1    The implications of that are many and certainly one of the implications has to do with how we treat each other in the fellowship of faith...when you look at your fellow believers, you should see them as God sees them... people who are made holy through Jesus...and people who are you brothers and sisters because of our common spiritual heritage...

2.   And because of that, of all the places in the world the fellowship of the church should be permeated with an atmosphere of love, acceptance, understanding, tenderness, and compassion...we ought to treat each other/every member of the fellowship as "holy brethren" because that is what we are in Christ...

3.   No doubt you've heard or read the phrase "partisan bickering" many times in the media during recent works...used to describe what has been going on for some time in the current political environment in our nation...a bitter, divisive spirit seems to have infected our national leadership in both major political parties...surveys indicate that vast majority of Americans are tired of the "partisan bickering" and desire a return of civility in our national debates...

4.   And certainly, as the church of the living God, we should have no partisan bickering among ourselves because we are have been made "holy brethren" by Jesus...

 

“partakers of a heavenly calling” - This concept is used in several ways: (1) Israel was called by God to be a kingdom of priests to bring the world back to God (cf. Gen. 12:3; Exod. 19:5). In the OT this was a call to service, not individual salvation, and a corporate call (national Israel) to an assigned task (worldwide evangelization); (2) individual believers are called (cf. John 6:44, 65) to an eternal salvation; and then (3) every individual Christian is called to serve the body of Christ through spiritual giftedness (cf. 1 Cor. 12:7, 11).[1]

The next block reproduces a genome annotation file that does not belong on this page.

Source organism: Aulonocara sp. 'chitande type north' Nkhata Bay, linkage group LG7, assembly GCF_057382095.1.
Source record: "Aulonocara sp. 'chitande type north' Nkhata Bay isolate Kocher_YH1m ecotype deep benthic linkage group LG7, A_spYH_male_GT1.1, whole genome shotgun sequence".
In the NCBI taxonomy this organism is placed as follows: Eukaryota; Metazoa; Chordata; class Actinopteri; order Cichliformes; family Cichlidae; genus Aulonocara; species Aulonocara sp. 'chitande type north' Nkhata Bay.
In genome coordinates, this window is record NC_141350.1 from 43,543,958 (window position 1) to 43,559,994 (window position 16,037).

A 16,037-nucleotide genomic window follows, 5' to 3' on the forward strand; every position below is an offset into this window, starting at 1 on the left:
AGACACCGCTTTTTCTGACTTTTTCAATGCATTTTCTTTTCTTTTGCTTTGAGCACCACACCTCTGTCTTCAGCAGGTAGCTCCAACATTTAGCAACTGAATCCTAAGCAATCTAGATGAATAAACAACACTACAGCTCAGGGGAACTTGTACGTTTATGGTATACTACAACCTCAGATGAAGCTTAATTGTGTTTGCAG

The word translated "partakers" can also be translated "partners"...the exact same word is used in Luke 5 to describe the relationship between Peter, Andrew, James, and John in the fishing business...they functioned as partners in the business...

 

It is our “heavenly calling” that keeps the church from disintegrating into self-serving special interest groups...

 

In June of 1941 Winston Churchill stood before the House of Commons in England and said, "I have only one purpose, the destruction of Hitler..."...and the people of England were bound together by that purpose...focusing on our “heavenly calling” and remembering that we are partners in that is what keeps the church together…